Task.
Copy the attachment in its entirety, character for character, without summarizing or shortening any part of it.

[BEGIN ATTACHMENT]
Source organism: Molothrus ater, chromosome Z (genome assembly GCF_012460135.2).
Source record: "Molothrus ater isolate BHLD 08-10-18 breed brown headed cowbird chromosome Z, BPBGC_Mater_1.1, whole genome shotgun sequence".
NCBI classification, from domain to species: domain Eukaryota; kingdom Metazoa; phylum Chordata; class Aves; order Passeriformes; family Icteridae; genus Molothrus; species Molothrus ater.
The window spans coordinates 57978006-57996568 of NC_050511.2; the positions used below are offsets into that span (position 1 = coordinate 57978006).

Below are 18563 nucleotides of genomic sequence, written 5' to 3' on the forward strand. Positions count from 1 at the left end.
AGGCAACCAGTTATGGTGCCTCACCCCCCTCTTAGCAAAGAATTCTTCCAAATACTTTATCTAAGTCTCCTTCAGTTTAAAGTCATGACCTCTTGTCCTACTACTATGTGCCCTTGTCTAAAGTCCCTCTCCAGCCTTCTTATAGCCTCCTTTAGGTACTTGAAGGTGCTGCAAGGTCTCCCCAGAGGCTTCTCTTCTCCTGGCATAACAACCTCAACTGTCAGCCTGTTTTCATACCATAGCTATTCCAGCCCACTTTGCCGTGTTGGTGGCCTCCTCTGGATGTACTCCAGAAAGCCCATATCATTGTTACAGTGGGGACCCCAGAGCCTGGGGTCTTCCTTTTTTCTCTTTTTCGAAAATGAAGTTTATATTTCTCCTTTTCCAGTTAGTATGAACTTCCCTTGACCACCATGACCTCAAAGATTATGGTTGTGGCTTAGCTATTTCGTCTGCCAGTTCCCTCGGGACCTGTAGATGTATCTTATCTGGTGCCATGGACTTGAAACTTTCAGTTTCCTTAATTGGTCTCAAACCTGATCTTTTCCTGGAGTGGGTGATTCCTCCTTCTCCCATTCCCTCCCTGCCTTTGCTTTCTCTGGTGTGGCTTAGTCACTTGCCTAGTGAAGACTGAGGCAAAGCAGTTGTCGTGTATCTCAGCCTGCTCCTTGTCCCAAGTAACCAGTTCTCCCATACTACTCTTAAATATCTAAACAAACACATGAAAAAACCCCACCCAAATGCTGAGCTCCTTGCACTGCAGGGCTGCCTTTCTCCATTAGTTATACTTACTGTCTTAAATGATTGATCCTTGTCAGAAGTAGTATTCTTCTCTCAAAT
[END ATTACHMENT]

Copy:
Source organism: Molothrus ater, chromosome Z (genome assembly GCF_012460135.2).
Source record: "Molothrus ater isolate BHLD 08-10-18 breed brown headed cowbird chromosome Z, BPBGC_Mater_1.1, whole genome shotgun sequence".
NCBI classification, from domain to species: domain Eukaryota; kingdom Metazoa; phylum Chordata; class Aves; order Passeriformes; family Icteridae; genus Molothrus; species Molothrus ater.
The window spans coordinates 57978006-57996568 of NC_050511.2; the positions used below are offsets into that span (position 1 = coordinate 57978006).

Below are 18563 nucleotides of genomic sequence, written 5' to 3' on the forward strand. Positions count from 1 at the left end.
AGGCAACCAGTTATGGTGCCTCACCCCCCTCTTAGCAAAGAATTCTTCCAAATACTTTATCTAAGTCTCCTTCAGTTTAAAGTCATGACCTCTTGTCCTACTACTATGTGCCCTTGTCTAAAGTCCCTCTCCAGCCTTCTTATAGCCTCCTTTAGGTACTTGAAGGTGCTGCAAGGTCTCCCCAGAGGCTTCTCTTCTCCTGGCATAACAACCTCAACTGTCAGCCTGTTTTCATACCATAGCTATTCCAGCCCACTTTGCCGTGTTGGTGGCCTCCTCTGGATGTACTCCAGAAAGCCCATATCATTGTTACAGTGGGGACCCCAGAGCCTGGGGTCTTCCTTTTTTCTCTTTTTCGAAAATGAAGTTTATATTTCTCCTTTTCCAGTTAGTATGAACTTCCCTTGACCACCATGACCTCAAAGATTATGGTTGTGGCTTAGCTATTTCGTCTGCCAGTTCCCTCGGGACCTGTAGATGTATCTTATCTGGTGCCATGGACTTGAAACTTTCAGTTTCCTTAATTGGTCTCAAACCTGATCTTTTCCTGGAGTGGGTGATTCCTCCTTCTCCCATTCCCTCCCTGCCTTTGCTTTCTCTGGTGTGGCTTAGTCACTTGCCTAGTGAAGACTGAGGCAAAGCAGTTGTCGTGTATCTCAGCCTGCTCCTTGTCCCAAGTAACCAGTTCTCCCATACTACTCTTAAATATCTAAACAAACACATGAAAAAACCCCACCCAAATGCTGAGCTCCTTGCACTGCAGGGCTGCCTTTCTCCATTAGTTATACTTACTGTCTTAAATGATTGATCCTTGTCAGAAGTAGTATTCTTCTCTCAAAT